# Further Optimizing a Segmented Sieve of Eratosthenes

I've implemented a Segmented Sieve of Eratosthenes that assumes each segment is about length $$\ \sqrt{N}\$$ for some upper limit $$\N\$$.

I further optimized the function by skipping all the evens when sieving.

I'd like to know if anyone has any views or advice on further optimizing my implementation.

Note that there are three functions: the first, "SieveEratList" is a standard Sieve of Eratosthenes (to calculate primes in range $$\ [1, \sqrt{N}] \$$); the second, "find_first_multiple_odds", checks to find the initial index value in an interval of odd numbers (since we're skipping evens); and the third, "OptiSegment," is the optimized Segmented Sieve that calls the previous two when needed.

I'm open to any suggestions, whether it's space optimization or runtime optimization.

def SieveEratList(n):
numbers = [False]*2+[True]*(n-2)
result = []
for index, prime_candidate in enumerate(numbers):
if prime_candidate:
result.append(index)
for x in range(index*index, n, index):
numbers[x] = False
return result

def find_first_multiple_odds(p, low):
# O(1)
x = p*((low/p)+(low%p != 0))
x += p*(x%2 == 0)
return ((x-low)/2)

def OptiSegment(high):
delta = int(high**0.5)+1*(int(high**0.5)%2)

seed_primes = SieveEratList(delta+1)
#boolean operator checks see if "high" is square
segment_count = int(high/delta) - 1*((high**0.5)-int(high**0.5) == 0.0)

for seg in range(1, segment_count+1):
low_val = seg*delta+1
top_val = delta*(seg+1)-1

candidates = list(range(low_val, top_val+1, 2))
prime_limit = top_val**0.5+1

Q = iter(seed_primes)
p = next(Q)
p = next(Q)

while p < prime_limit:
q = find_first_multiple_odds(p, low_val)

for i in range(q, delta/2, p):
candidates[i] = False
p = next(Q)

seed_primes += [x for x in candidates if (x and x < high)]

return seed_primes


• Note: I edited my code because I realized I had uploaded the python-2.x implementation. I have made a few adjustments to make it run under python-3.x. Thanks Dec 17 '19 at 7:15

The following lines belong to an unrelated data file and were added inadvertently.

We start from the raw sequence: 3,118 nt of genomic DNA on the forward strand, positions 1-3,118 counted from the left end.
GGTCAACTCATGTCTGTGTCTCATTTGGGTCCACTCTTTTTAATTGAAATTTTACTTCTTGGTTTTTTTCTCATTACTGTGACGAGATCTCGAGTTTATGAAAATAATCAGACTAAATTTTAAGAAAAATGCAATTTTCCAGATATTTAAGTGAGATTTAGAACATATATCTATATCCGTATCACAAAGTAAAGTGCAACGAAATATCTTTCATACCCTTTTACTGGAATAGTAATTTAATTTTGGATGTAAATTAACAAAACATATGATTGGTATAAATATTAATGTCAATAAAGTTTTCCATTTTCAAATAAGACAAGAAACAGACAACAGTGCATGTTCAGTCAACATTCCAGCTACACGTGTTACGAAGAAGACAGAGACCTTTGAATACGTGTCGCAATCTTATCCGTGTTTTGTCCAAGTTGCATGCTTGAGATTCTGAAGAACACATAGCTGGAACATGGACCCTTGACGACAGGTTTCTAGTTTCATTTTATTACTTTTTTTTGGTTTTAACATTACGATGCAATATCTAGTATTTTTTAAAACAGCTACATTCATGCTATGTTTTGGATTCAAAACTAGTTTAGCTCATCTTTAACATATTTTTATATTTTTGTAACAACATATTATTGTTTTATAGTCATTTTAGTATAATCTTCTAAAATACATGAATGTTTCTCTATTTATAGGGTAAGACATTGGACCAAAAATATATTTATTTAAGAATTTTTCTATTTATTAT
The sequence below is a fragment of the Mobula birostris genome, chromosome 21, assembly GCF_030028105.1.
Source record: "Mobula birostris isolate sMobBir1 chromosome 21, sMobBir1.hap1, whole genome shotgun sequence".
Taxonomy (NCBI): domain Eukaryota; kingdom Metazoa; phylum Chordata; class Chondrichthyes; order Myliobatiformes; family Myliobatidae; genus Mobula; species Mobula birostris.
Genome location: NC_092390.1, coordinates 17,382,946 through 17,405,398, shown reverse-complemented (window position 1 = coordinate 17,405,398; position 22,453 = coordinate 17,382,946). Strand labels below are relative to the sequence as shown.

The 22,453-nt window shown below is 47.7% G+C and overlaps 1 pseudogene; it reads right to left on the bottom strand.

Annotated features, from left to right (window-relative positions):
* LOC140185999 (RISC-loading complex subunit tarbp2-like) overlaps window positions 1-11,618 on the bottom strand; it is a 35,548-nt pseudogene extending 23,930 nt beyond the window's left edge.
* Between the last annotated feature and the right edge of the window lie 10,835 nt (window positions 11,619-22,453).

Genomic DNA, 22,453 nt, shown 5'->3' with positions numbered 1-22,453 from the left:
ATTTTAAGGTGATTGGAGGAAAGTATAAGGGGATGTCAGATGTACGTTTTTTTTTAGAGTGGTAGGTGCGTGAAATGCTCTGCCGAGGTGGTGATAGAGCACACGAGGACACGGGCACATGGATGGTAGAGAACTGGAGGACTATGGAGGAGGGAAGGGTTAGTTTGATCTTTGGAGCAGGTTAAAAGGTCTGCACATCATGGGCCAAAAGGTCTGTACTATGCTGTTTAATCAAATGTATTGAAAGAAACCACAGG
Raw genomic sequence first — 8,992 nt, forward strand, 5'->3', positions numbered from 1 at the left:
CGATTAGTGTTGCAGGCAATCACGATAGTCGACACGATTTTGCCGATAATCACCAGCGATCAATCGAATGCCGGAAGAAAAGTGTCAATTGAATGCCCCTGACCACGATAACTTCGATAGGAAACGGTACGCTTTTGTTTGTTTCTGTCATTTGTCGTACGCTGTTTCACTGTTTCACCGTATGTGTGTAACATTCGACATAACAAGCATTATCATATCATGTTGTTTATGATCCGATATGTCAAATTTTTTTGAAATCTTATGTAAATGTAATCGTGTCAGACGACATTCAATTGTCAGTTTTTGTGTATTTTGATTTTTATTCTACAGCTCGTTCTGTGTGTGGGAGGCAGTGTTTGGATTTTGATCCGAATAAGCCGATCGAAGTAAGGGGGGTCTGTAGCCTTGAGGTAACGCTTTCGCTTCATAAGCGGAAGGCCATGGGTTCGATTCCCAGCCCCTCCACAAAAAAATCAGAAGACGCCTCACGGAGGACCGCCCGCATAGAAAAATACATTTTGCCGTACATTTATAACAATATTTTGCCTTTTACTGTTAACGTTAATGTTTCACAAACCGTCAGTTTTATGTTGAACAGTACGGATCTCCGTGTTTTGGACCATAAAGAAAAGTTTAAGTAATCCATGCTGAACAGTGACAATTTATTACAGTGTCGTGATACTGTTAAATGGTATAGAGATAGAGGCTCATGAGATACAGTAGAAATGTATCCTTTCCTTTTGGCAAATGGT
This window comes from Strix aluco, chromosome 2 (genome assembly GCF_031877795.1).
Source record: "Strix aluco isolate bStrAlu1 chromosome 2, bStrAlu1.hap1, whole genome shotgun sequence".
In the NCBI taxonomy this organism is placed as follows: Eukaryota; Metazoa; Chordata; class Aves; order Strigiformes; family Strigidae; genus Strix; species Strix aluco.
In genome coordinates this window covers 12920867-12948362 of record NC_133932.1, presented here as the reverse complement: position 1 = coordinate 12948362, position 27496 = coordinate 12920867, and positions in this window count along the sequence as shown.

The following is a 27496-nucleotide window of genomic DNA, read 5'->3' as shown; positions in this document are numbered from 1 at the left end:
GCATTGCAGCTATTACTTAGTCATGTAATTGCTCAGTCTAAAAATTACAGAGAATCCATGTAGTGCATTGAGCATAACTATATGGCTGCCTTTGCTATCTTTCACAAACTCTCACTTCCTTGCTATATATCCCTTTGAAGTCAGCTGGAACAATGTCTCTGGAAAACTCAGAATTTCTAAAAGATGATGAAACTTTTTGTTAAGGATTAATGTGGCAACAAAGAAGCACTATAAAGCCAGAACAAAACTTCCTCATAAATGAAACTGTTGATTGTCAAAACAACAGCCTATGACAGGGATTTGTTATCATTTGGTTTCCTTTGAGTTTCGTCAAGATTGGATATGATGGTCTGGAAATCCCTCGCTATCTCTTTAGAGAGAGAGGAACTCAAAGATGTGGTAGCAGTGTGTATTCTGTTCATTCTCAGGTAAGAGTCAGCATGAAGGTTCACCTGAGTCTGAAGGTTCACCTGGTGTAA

Python 3.8 adds math.isqrt(). Using this, you can make a much less cryptic perfect square check:

high == math.isqrt(high) ** 2


## Memory Optimization (speed too!)

Using a list of Boolean flags:

numbers = [False]*2 + [True]*(n-2)


is very space inefficient. You are using 28 bytes per flag! By packing 8 flags into one byte, you’d achieve a 99.5% memory usage reduction. Doing this packing yourself would be slow and awkward. Fortunately, there is a package that does this for you: bitarray.

numbers = bitarray.bitarray(n)
numbers.setall(True)
numbers[0:2] = False


Notice that slice assignment from a scalar Boolean? It gets better when you use it to cross off the multiples of a prime candidate:

if prime_candidate:
result.append(index)
numbers[index*index::index] = False


and done!

## Integer division

You should really use integer division // in find_first_multiple_odds():

x = p * ((low // p) + (low % p != 0))
...
return (x - low) // 2


## PEP-8

• use snake_case function names. UpperCase is for class names
• use a space around binary operators
• Thanks to your bitarray suggestion, my Segmented Sieve is now slower than the optimized Sieve of Eratosthenes for the big number I'm trying to calculate, lol. I'm guessing if I recoded the Segmented Sieve using bitarrays, I could (probably) optimize it further? Dec 17 '19 at 17:28
• Whoops! Sorry about that; my bad. 8^p I didn't look too much into your Segmented Sieve implementation, but bitarray may speed that up too. You'll have to change candidates = list(range(low_val, top_val+1, 2)) from a list of numbers to a bitarray of flags, which is good because you are treating them like flags anyway with candidates[i] = False, but will need to turn them back into numbers for seed_primes += [x for x in candidates if (x and x < high)]. Something like seed_primes += [low_val + index*2 for index, flag in enumerate(candidates) if flag]. Dec 17 '19 at 17:40